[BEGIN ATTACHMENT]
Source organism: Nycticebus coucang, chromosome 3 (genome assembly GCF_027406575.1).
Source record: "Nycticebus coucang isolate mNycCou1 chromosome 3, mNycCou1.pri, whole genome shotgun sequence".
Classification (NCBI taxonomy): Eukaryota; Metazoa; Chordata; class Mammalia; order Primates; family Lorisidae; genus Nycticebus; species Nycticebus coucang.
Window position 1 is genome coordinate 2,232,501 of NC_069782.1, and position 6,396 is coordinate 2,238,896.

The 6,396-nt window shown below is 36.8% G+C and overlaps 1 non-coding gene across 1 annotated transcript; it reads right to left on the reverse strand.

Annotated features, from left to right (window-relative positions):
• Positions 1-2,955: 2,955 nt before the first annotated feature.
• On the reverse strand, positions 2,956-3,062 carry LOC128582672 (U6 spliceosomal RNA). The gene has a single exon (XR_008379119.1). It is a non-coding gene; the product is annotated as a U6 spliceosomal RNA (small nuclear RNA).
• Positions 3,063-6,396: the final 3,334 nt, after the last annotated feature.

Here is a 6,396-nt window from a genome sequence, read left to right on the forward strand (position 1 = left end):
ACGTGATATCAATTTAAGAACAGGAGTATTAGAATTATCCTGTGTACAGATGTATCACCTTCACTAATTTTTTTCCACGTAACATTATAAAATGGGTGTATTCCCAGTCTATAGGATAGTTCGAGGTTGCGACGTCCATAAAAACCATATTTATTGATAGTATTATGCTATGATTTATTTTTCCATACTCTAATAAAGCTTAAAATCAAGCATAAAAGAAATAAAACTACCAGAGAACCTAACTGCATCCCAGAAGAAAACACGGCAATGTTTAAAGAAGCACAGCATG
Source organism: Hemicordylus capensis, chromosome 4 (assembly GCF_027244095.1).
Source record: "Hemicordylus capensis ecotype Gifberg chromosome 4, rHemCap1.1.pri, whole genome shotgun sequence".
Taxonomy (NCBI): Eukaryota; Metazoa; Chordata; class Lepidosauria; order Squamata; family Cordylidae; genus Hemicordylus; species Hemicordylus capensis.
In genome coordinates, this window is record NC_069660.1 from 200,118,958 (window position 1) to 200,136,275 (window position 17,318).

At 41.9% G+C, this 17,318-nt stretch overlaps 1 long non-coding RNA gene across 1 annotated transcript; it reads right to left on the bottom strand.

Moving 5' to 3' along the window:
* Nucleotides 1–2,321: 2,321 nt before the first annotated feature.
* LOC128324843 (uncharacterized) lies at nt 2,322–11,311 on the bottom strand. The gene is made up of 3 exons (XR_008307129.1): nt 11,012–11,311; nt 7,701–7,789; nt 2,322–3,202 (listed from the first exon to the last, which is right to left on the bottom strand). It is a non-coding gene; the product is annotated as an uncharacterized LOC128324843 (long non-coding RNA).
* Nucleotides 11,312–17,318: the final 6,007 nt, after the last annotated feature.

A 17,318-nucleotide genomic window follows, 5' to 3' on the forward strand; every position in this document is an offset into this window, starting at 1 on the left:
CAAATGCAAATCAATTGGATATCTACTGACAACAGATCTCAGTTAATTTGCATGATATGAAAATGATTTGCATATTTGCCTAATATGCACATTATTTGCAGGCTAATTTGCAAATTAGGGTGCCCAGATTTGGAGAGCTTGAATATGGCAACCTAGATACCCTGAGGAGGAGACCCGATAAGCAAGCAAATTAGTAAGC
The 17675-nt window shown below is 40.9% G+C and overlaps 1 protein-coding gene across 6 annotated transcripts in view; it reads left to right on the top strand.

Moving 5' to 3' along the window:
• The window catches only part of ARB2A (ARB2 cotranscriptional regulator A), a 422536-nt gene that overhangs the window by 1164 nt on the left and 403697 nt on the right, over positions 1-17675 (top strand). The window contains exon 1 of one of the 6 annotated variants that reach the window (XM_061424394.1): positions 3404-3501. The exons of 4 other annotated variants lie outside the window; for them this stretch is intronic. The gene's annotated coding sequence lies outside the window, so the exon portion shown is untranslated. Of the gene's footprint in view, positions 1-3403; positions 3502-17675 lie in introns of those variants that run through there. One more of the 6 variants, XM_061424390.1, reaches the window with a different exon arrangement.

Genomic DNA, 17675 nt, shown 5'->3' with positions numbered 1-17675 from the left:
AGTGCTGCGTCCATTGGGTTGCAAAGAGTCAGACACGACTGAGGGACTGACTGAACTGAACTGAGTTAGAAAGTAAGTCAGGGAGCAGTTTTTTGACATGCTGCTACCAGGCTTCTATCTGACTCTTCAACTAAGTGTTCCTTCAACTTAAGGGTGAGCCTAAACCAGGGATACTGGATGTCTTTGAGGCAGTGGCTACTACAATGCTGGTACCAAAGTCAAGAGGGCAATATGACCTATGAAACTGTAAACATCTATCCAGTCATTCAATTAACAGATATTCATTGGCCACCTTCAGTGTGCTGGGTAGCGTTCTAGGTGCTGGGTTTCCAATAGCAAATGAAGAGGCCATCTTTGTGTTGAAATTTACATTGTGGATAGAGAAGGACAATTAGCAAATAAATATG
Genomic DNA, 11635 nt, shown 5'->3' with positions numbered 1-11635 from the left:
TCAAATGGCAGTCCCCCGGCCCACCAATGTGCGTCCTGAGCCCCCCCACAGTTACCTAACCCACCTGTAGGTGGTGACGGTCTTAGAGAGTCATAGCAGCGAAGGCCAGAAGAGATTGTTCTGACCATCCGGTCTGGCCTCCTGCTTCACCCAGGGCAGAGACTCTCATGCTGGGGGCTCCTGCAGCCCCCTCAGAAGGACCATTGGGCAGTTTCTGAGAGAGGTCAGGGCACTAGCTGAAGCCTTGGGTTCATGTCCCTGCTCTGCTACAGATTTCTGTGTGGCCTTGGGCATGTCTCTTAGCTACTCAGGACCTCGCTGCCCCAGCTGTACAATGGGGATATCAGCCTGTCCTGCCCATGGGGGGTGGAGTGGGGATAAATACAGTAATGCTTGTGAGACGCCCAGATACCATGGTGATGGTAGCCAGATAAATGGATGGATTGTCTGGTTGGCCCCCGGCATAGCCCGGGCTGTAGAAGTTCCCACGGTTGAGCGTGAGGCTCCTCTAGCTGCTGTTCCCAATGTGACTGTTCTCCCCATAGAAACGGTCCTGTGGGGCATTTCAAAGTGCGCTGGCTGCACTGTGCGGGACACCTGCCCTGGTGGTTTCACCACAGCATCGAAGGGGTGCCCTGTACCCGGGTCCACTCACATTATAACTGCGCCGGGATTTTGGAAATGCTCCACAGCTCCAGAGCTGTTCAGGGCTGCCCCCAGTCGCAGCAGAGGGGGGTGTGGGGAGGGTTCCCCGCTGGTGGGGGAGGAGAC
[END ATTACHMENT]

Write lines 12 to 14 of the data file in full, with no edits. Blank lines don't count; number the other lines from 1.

Source organism: Hemicordylus capensis, chromosome 4 (assembly GCF_027244095.1).
Source record: "Hemicordylus capensis ecotype Gifberg chromosome 4, rHemCap1.1.pri, whole genome shotgun sequence".
Taxonomy (NCBI): Eukaryota; Metazoa; Chordata; class Lepidosauria; order Squamata; family Cordylidae; genus Hemicordylus; species Hemicordylus capensis.